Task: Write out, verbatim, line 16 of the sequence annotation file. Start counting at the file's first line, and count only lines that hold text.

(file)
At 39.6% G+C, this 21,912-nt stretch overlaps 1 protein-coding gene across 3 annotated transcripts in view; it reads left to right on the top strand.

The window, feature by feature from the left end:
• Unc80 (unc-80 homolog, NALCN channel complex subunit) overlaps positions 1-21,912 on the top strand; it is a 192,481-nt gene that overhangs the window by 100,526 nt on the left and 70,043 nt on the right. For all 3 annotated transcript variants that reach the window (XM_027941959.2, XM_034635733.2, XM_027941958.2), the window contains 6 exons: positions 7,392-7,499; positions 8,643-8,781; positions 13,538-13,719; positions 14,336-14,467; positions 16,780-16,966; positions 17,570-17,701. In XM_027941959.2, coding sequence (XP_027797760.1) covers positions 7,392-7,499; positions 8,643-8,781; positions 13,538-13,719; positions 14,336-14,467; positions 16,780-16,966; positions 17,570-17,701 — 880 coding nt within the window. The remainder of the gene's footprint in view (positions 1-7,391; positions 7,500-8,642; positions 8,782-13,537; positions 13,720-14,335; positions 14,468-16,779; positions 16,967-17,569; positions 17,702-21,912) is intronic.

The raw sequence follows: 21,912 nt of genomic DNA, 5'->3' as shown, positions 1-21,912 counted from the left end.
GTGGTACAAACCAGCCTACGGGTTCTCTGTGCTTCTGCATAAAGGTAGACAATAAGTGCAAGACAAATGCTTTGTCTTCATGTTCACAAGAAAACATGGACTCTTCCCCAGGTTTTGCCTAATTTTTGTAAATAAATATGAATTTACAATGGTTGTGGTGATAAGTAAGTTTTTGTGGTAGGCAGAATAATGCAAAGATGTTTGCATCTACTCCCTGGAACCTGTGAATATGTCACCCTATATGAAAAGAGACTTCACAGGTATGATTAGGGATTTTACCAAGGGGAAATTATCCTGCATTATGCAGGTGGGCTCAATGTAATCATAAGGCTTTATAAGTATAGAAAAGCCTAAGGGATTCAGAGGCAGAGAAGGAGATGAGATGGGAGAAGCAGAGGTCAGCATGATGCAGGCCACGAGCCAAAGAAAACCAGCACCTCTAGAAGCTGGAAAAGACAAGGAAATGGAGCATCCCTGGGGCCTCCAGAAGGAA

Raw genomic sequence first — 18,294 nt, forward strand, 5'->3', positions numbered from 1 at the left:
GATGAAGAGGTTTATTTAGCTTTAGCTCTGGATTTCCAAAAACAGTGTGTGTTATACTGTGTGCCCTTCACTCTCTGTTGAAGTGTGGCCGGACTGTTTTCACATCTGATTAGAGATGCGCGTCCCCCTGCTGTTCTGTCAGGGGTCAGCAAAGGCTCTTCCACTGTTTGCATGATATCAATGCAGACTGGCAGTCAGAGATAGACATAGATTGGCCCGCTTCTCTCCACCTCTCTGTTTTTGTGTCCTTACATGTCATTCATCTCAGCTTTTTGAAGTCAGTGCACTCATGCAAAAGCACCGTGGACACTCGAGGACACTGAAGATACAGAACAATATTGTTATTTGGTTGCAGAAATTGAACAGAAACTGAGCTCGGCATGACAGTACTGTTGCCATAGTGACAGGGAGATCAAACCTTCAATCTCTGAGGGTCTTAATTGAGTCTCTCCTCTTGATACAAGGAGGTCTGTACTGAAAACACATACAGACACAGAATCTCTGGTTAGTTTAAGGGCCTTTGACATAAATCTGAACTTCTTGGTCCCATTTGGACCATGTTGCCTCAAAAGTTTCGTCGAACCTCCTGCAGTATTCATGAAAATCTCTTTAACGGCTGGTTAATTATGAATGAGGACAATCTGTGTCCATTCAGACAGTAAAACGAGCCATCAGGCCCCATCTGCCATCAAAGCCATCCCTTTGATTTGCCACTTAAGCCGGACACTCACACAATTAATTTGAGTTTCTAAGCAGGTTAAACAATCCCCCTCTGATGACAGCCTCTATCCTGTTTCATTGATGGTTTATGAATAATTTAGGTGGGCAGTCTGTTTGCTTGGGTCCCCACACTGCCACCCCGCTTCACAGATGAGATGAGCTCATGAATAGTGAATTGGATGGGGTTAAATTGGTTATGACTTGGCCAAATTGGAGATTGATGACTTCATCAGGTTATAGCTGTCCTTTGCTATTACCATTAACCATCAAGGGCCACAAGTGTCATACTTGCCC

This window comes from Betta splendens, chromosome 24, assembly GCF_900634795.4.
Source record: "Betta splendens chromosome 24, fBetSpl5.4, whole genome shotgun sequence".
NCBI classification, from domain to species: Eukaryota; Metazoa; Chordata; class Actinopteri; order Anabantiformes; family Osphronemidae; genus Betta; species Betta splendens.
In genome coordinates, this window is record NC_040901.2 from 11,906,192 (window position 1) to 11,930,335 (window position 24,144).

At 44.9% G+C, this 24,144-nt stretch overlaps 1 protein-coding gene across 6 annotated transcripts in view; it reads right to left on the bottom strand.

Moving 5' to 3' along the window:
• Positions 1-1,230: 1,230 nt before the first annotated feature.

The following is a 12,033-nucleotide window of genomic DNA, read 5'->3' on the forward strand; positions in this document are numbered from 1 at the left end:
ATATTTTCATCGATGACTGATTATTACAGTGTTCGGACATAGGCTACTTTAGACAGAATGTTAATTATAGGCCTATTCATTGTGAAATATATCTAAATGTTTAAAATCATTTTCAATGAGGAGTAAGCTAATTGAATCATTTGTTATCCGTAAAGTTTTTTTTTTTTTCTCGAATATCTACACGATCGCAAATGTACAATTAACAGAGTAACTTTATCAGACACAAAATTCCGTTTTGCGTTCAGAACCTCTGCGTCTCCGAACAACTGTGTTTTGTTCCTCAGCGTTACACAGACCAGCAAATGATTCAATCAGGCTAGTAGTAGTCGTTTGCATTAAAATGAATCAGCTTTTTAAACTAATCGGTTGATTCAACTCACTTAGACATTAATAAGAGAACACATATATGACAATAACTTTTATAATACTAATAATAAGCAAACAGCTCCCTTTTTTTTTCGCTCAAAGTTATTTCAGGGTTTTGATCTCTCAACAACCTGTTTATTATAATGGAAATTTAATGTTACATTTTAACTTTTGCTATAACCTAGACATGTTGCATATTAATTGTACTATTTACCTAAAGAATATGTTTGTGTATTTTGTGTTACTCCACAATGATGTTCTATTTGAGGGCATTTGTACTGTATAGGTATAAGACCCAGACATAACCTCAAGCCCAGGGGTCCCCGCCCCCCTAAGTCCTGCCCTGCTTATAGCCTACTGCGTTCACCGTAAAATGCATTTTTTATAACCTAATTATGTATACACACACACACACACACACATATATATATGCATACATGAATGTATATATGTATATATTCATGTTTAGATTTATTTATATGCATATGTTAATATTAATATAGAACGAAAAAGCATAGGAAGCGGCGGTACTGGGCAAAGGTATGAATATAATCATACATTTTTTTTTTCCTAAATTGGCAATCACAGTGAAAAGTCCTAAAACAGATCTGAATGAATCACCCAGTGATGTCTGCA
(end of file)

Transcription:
ATATTTTCATCGATGACTGATTATTACAGTGTTCGGACATAGGCTACTTTAGACAGAATGTTAATTATAGGCCTATTCATTGTGAAATATATCTAAATGTTTAAAATCATTTTCAATGAGGAGTAAGCTAATTGAATCATTTGTTATCCGTAAAGTTTTTTTTTTTTTCTCGAATATCTACACGATCGCAAATGTACAATTAACAGAGTAACTTTATCAGACACAAAATTCCGTTTTGCGTTCAGAACCTCTGCGTCTCCGAACAACTGTGTTTTGTTCCTCAGCGTTACACAGACCAGCAAATGATTCAATCAGGCTAGTAGTAGTCGTTTGCATTAAAATGAATCAGCTTTTTAAACTAATCGGTTGATTCAACTCACTTAGACATTAATAAGAGAACACATATATGACAATAACTTTTATAATACTAATAATAAGCAAACAGCTCCCTTTTTTTTTCGCTCAAAGTTATTTCAGGGTTTTGATCTCTCAACAACCTGTTTATTATAATGGAAATTTAATGTTACATTTTAACTTTTGCTATAACCTAGACATGTTGCATATTAATTGTACTATTTACCTAAAGAATATGTTTGTGTATTTTGTGTTACTCCACAATGATGTTCTATTTGAGGGCATTTGTACTGTATAGGTATAAGACCCAGACATAACCTCAAGCCCAGGGGTCCCCGCCCCCCTAAGTCCTGCCCTGCTTATAGCCTACTGCGTTCACCGTAAAATGCATTTTTTATAACCTAATTATGTATACACACACACACACACACACATATATATATGCATACATGAATGTATATATGTATATATTCATGTTTAGATTTATTTATATGCATATGTTAATATTAATATAGAACGAAAAAGCATAGGAAGCGGCGGTACTGGGCAAAGGTATGAATATAATCATACATTTTTTTTTTCCTAAATTGGCAATCACAGTGAAAAGTCCTAAAACAGATCTGAATGAATCACCCAGTGATGTCTGCA